Over the past six years, Metro has expanded its portfolio of properties to include 17 regularly published titles, which also include traditional home-delivered broadsheets — among them the Gilroy Dispatch, Morgan Hill Times, Hollister Free Lance and Watsonville Pajaronian, all of which date back to the 1800s, as well as four newspapers in the Salinas Valley. The company also publishes specialty publications such as the wine country lifestyle magazine Bohème, the Cannabis Chronicle, the Dilated Pupil student guide and several visitors’ guides.

The newspapers are distributed in the California counties of Sonoma, Napa, Marin, Alameda, Contra Costa, Santa Clara, Santa Cruz, San Benito and Monterey. In addition to the printed editions, the company operates a large portfolio of digital media products, including electronic editions, websites and email newsletters, and offers web development, mobile SEO and digital marketing services.

The new group will be known simply as ”Weeklys” and a new portal is under construction at

Monday's Briefing: First COVID-19 death reported in Alameda County; PG&E pleads guilty to Camp Fire complaint

AC Transit bus fares are now free

by Steven Tavares
Mon, Mar 23, 2020 at 4:00 AM

The aftermath of the 2018 Camp Fire in Paradise, Calif. - WIKIMEDIA COMMONS
  • Wikimedia Commons
  • The aftermath of the 2018 Camp Fire in Paradise, Calif.

News you don't want to miss for Mar. 23:

1. Alameda County's first reported death due to the coronavirus occurred last weekend, KRON reports. It is not known where the individual lived, but they were described as a senior resident who had an underlining health issue. As on Monday, 112 confirmed cases of the coronavirus have been reported in the county.

2. With low ridership numbers already plaguing the system, AC Transit announced free fares starting today, KPIX reports. The transit agency is also recommending riders enter from the rear of the bus to ensure social distancing.

3. Last Thursday, the East Bay Regional Park District board decided to keep its park open for the foreseeable future, the East Bay Citizen reports. But high attendance over the past week at its park could mean a reversal of the policy, the San Francisco Chronicle reports.

4. Social distancing and the skeleton crews at local city planning departments will likely further grind construction in the Bay Area to a halt, the East Bay Times reports. Developers are already finding it difficult for getting work on existing projects approved by local city inspectors.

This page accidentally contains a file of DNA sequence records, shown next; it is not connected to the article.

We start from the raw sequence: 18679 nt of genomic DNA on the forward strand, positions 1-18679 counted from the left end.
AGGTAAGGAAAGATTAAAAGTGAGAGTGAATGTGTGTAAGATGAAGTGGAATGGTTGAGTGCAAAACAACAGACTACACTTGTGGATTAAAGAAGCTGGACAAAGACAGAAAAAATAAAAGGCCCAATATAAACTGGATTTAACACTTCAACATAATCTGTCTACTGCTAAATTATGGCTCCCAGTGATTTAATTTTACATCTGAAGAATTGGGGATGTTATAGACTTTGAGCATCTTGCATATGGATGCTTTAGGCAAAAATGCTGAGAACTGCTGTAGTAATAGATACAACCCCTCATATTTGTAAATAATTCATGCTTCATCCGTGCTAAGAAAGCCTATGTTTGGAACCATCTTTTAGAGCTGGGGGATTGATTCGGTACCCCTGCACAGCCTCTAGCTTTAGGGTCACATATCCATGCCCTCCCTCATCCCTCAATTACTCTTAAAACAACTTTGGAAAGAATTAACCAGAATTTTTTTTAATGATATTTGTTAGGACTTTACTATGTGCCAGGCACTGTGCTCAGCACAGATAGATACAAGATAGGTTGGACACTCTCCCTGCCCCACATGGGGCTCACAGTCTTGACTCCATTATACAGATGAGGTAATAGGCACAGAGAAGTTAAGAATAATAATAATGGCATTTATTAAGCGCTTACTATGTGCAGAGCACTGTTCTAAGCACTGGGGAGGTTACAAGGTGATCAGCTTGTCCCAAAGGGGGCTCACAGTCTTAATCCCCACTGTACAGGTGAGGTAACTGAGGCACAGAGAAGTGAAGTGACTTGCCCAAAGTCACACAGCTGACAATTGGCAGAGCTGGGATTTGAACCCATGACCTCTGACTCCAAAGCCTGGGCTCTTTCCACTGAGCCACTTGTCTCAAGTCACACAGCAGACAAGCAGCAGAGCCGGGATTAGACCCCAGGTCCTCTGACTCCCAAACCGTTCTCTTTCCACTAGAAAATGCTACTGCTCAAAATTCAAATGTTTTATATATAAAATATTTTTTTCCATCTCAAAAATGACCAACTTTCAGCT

5. PG&E plead guilty to 84 counts of involuntary manslaughter for its involvement in the wildfires that leveled Paradise, Calif. in 2018, the Los Angeles Times reports. The utility will pay $3.5 million. $$

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Friday, March 13, 2020

Friday's Briefing: Oakland, Berkeley, San Leandro school districts shut down classes amid coronavirus; Bay Area layoffs imminent

Richmond is being sued for coal ban

by Steven Tavares
Fri, Mar 13, 2020 at 4:00 AM

Classrooms will be empty in the East Bay as concerns over the spread of the coronavirus increase. - WIKIMEDIA COMMONS
  • Wikimedia Commons
  • Classrooms will be empty in the East Bay as concerns over the spread of the coronavirus increase.

News you don't want to miss for Mar. 13-15:

1. The Oakland and Berkeley Unified School Districts announces its classrooms will close in effort to limit spread of the coronavirus, the San Francisco Chronicle reports. San Leandro Unified also announced closures on Friday, and Alameda Unified School District officials met in an emergency session on Friday. $$

2. BART is losing up to $5 million a week in revenue because low ridership due to the coronavirus and is seeking guidance from California's U.S. senators for federal help, the San Francisco Chronicle reports. $$

3. In a sign the White House is realizing the severity of the pandemic, President Trump declared a national emergency on Friday in order to more swiftly deal with the coronavirus, NBC News reports. The move by the federal government opens up much-needed resources for local and state governments.

4. The Bay Area's economy was red-hot just weeks ago. Now with residents severely cutting expenses due to uncertainty over the coronavirus, some workers appear on the verge of wide-scale layoffs, the San Francisco Chronicle reports. "Truckers, cashiers, stagehands, airline workers, party suppliers and countless others are bearing the terrible economic cost of the coronavirus pandemic. And there’s no end in sight." $$

5. It's probably not news to you, but East Bay commuters are finding their drives to and from work to be much less stressful, the East Bay Times reports. Rush hour drive times have been shortened, and with a worldwide glut of oil, gas prices are also dropping. $$

6. Many sections of your grocery store is bare. Those who can't afford to stock up on food for the long haul, may find difficulty accessing local food pantries. It's not because there's no food, but concerns over the coronavirus is driving away volunteers who help out at food banks, Calmatters reports.

7. Richmond is facing a slew of lawsuits after its elected official approved a ban on coal shipments through the city last month, the East Bay Times reports.